The IRS has issued two new rulings addressing the sale and surrender of life insurance contracts from the point of view of policyholders and the investors. In this down economy, it can make good economic sense to sell an insurance policy that is no longer needed, or maybe can no longer be afforded.
The sale of an insurance policy is the sale of an asset; however, the gain could be either ordinary income (taxed like wages) or capital gain income (generally a lower tax rate). You will also need to take into account your investment in the policy (your tax basis).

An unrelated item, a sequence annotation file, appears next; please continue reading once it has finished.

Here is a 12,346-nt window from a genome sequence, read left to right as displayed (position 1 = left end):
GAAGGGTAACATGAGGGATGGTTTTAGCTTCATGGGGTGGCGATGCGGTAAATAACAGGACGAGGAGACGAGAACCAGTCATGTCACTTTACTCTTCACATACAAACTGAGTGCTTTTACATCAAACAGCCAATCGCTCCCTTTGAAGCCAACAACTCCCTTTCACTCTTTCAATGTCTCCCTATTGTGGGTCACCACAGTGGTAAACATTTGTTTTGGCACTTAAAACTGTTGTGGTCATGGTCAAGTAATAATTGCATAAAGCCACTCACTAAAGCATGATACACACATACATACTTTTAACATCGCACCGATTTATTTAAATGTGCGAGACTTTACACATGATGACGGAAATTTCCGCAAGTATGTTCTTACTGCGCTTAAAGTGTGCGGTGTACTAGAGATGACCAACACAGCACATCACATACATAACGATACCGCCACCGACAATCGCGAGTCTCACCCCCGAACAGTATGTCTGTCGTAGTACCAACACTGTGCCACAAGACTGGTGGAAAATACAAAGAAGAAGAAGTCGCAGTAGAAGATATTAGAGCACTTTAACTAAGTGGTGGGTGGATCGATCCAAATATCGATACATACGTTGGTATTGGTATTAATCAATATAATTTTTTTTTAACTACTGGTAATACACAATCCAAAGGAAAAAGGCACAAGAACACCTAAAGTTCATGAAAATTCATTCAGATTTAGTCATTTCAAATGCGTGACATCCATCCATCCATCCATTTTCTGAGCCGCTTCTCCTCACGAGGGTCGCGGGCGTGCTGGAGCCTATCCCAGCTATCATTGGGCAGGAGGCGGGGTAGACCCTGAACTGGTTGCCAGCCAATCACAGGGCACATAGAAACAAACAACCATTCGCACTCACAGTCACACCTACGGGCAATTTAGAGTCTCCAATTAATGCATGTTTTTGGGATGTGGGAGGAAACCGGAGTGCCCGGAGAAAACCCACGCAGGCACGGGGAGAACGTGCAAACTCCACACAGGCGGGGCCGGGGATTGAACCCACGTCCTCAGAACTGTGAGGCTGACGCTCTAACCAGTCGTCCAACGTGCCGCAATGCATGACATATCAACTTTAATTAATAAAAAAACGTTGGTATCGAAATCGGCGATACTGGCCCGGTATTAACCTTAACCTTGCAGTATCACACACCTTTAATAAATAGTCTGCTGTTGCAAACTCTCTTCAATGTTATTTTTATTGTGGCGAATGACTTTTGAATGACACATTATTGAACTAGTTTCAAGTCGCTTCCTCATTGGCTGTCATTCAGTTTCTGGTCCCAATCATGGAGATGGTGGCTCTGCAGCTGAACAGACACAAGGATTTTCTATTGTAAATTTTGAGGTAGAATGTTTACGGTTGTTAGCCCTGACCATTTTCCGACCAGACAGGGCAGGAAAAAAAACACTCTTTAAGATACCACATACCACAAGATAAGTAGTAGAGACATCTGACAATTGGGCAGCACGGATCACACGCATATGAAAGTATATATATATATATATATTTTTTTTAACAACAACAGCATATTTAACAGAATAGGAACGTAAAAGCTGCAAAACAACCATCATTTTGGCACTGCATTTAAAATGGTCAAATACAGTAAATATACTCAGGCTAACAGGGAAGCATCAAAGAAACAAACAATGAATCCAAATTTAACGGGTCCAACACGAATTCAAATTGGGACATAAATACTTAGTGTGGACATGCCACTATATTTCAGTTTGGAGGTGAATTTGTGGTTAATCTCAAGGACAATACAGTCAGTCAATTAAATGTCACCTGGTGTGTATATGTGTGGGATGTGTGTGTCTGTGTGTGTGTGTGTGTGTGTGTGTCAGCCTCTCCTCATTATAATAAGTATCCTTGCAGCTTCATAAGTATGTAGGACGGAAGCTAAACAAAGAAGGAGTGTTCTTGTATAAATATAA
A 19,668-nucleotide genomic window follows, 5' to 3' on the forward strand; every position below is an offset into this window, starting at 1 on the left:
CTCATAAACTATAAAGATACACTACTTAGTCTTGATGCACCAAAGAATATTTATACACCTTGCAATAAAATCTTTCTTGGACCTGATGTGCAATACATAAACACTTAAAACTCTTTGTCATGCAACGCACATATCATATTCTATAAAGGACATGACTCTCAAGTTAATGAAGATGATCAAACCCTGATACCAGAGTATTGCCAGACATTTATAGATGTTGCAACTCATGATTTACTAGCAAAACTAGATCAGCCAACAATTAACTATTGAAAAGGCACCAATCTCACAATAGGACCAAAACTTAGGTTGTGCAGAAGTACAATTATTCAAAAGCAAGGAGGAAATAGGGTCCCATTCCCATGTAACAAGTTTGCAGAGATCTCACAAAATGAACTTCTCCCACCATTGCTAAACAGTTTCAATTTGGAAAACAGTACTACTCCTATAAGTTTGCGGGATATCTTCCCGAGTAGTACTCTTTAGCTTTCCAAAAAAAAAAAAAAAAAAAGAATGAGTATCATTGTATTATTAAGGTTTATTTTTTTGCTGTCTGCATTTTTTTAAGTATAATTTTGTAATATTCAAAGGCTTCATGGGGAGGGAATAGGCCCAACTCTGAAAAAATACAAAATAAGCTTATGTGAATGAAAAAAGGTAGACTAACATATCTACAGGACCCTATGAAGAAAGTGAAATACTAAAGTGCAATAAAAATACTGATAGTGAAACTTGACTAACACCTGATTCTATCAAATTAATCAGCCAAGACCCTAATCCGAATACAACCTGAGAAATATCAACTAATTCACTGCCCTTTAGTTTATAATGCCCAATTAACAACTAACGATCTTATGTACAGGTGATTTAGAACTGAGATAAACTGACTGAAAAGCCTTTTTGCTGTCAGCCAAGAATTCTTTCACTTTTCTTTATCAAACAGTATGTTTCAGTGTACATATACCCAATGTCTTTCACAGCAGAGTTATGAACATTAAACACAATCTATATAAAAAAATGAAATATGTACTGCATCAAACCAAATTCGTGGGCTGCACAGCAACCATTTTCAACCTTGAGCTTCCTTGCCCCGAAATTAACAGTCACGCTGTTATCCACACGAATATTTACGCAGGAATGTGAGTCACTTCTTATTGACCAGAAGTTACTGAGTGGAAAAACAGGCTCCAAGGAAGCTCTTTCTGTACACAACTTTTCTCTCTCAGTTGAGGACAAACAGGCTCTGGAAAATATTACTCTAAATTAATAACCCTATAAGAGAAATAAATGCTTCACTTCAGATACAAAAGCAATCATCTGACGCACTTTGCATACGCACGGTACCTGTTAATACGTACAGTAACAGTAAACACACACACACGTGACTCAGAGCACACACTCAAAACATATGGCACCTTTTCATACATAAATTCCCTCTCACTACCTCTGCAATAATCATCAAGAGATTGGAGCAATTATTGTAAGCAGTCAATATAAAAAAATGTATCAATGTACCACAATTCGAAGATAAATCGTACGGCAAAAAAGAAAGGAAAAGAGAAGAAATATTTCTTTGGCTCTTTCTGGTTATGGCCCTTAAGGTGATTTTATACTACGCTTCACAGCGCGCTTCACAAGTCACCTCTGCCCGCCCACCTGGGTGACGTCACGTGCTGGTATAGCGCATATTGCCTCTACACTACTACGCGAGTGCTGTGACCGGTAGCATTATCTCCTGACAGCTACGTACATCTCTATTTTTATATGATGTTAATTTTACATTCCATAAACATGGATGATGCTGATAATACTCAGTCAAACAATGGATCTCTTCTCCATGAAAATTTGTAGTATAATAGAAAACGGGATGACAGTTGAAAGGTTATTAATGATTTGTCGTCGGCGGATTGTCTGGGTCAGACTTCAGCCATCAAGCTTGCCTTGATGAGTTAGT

Now, this discussion does not pertain to someone selling their insurance policy when they are either chronically ill or terminally ill. In those circumstances special exclusions generally will apply.
There are three situations under which you may be selling your policy.
- Surrender of the policy to the issuer for cash value.
- Sale of the policy with cash surrender value to an unrelated person.
- Sale of the policy with no cash surrender value to an unrelated person.
Here are the examples for each situation which demonstrate how the tax bite is determined.